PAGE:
Wellington Sportsperson of the Year Performance
Wellington Sport invited Narukami Taiko to perform at the Wellington Sportsperson of the Year Awards on Wednesday 15thJune. We first drummed continuously outside the TSB Arena while guests were arriving, and then performed a piece on stage at the end of the night.
With three drums set up outside the TSB Arena, six of us took turns to jump in and out, keeping the beats of Jitou and Wachi Daiko playing, each for about 15 minutes straight. Both of these songs are usually played up on tall stands with the drum horizontally placed, so playing them down in Beta (upright) style was quite interesting, and it was fun experimenting with movement. As we played, guests arrived and walked past us into the Arena, which we were told was really enjoyed.
After the event begun, we headed inside to camp out backstage in our own dressing room! This is the first performance we’ve done with an allocated dressing room, so it’s fair to say that we all felt a bit fancy! It came complete with catering, and a nice man wearing a tux and radio headset keep popping in to see if we needed anything.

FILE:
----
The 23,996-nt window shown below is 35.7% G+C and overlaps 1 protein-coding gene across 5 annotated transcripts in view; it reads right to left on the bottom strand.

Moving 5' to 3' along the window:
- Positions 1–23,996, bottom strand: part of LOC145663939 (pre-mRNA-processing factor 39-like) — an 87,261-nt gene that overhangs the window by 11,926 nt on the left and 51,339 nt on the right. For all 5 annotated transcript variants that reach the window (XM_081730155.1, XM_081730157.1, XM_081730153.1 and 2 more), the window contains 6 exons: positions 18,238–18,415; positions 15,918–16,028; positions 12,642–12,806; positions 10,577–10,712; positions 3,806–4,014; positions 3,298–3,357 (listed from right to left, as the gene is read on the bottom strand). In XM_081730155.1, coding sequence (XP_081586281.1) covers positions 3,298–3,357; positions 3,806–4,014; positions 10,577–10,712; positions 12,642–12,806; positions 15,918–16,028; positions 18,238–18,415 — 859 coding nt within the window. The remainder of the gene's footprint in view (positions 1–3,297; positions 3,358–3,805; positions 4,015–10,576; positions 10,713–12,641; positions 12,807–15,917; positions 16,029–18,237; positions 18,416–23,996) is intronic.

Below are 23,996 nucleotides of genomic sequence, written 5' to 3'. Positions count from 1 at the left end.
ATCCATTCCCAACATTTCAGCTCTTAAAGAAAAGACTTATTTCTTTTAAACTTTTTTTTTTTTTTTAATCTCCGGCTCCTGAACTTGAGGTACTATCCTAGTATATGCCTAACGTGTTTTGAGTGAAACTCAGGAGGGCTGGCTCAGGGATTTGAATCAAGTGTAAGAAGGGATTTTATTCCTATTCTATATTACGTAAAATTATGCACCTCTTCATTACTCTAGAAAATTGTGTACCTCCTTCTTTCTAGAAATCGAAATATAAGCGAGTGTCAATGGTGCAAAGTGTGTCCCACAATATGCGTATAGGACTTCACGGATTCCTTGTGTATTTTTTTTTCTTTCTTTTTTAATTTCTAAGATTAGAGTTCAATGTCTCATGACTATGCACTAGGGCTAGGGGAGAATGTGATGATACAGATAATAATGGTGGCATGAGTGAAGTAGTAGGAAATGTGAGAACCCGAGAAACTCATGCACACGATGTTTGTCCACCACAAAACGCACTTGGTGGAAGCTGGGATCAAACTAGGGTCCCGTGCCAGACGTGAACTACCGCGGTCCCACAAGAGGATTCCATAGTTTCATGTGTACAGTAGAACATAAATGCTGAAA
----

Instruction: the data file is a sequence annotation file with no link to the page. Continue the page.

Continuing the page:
During the dinner break we set up our drums on a small side-stage, getting our first glimpse of the large audience. The TSB Arena had been transformed, with the stadium seating obscured by partitions, well decorated stages set up with a red carpet leading up to it, and the audience seated at fancy tables. Erin and Keisuke completed a drumroll at the end of the dinnerbreak, and then we were back in our dressing room waiting for our time to perform.
We were performing alongside the Wainuiomata High School Kapa haka group after the supreme Wellington Sportsperson of the Year award was announced. Following Ma’a Nonu’s acceptance speech the Kapa haka group kicked off with a piece of their own, concluding with sounding their pukaea trumpet to transition into our song. We played Katano, with Jessie and Annette playing and Claire on shime. The song went really smoothly, and then the Kapa haka group launched into a haka, with Jessie playing accompanying beats that resounded throughout the venue, making it a really powerful ending to a great performance experience.